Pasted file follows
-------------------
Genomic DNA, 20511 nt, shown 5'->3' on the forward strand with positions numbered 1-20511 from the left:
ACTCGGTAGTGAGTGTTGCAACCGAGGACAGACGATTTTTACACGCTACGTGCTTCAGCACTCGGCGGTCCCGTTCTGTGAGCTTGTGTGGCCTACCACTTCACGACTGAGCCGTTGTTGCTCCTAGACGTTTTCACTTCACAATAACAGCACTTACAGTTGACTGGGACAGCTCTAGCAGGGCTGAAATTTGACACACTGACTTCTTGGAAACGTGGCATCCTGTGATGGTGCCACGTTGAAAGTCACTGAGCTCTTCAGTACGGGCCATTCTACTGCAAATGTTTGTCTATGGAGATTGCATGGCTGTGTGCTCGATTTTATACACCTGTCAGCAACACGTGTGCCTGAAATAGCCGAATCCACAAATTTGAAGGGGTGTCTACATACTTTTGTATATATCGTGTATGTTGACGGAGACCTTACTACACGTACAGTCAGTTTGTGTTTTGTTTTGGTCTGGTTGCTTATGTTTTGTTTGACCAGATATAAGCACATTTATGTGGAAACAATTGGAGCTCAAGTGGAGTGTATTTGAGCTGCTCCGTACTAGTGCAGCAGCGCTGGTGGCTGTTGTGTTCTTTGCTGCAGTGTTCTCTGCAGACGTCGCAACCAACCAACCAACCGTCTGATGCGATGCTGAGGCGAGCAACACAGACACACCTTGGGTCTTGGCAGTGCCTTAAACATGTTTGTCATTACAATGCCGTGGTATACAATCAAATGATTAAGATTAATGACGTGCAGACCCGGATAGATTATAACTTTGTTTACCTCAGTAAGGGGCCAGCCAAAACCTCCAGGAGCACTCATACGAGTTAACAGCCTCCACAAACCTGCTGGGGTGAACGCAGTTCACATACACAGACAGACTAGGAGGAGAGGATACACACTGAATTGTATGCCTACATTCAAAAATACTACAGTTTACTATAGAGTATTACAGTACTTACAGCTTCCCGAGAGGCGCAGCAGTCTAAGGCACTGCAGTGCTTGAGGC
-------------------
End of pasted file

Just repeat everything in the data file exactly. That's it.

Genomic DNA, 20511 nt, shown 5'->3' on the forward strand with positions numbered 1-20511 from the left:
ACTCGGTAGTGAGTGTTGCAACCGAGGACAGACGATTTTTACACGCTACGTGCTTCAGCACTCGGCGGTCCCGTTCTGTGAGCTTGTGTGGCCTACCACTTCACGACTGAGCCGTTGTTGCTCCTAGACGTTTTCACTTCACAATAACAGCACTTACAGTTGACTGGGACAGCTCTAGCAGGGCTGAAATTTGACACACTGACTTCTTGGAAACGTGGCATCCTGTGATGGTGCCACGTTGAAAGTCACTGAGCTCTTCAGTACGGGCCATTCTACTGCAAATGTTTGTCTATGGAGATTGCATGGCTGTGTGCTCGATTTTATACACCTGTCAGCAACACGTGTGCCTGAAATAGCCGAATCCACAAATTTGAAGGGGTGTCTACATACTTTTGTATATATCGTGTATGTTGACGGAGACCTTACTACACGTACAGTCAGTTTGTGTTTTGTTTTGGTCTGGTTGCTTATGTTTTGTTTGACCAGATATAAGCACATTTATGTGGAAACAATTGGAGCTCAAGTGGAGTGTATTTGAGCTGCTCCGTACTAGTGCAGCAGCGCTGGTGGCTGTTGTGTTCTTTGCTGCAGTGTTCTCTGCAGACGTCGCAACCAACCAACCAACCGTCTGATGCGATGCTGAGGCGAGCAACACAGACACACCTTGGGTCTTGGCAGTGCCTTAAACATGTTTGTCATTACAATGCCGTGGTATACAATCAAATGATTAAGATTAATGACGTGCAGACCCGGATAGATTATAACTTTGTTTACCTCAGTAAGGGGCCAGCCAAAACCTCCAGGAGCACTCATACGAGTTAACAGCCTCCACAAACCTGCTGGGGTGAACGCAGTTCACATACACAGACAGACTAGGAGGAGAGGATACACACTGAATTGTATGCCTACATTCAAAAATACTACAGTTTACTATAGAGTATTACAGTACTTACAGCTTCCCGAGAGGCGCAGCAGTCTAAGGCACTGCAGTGCTTGAGGC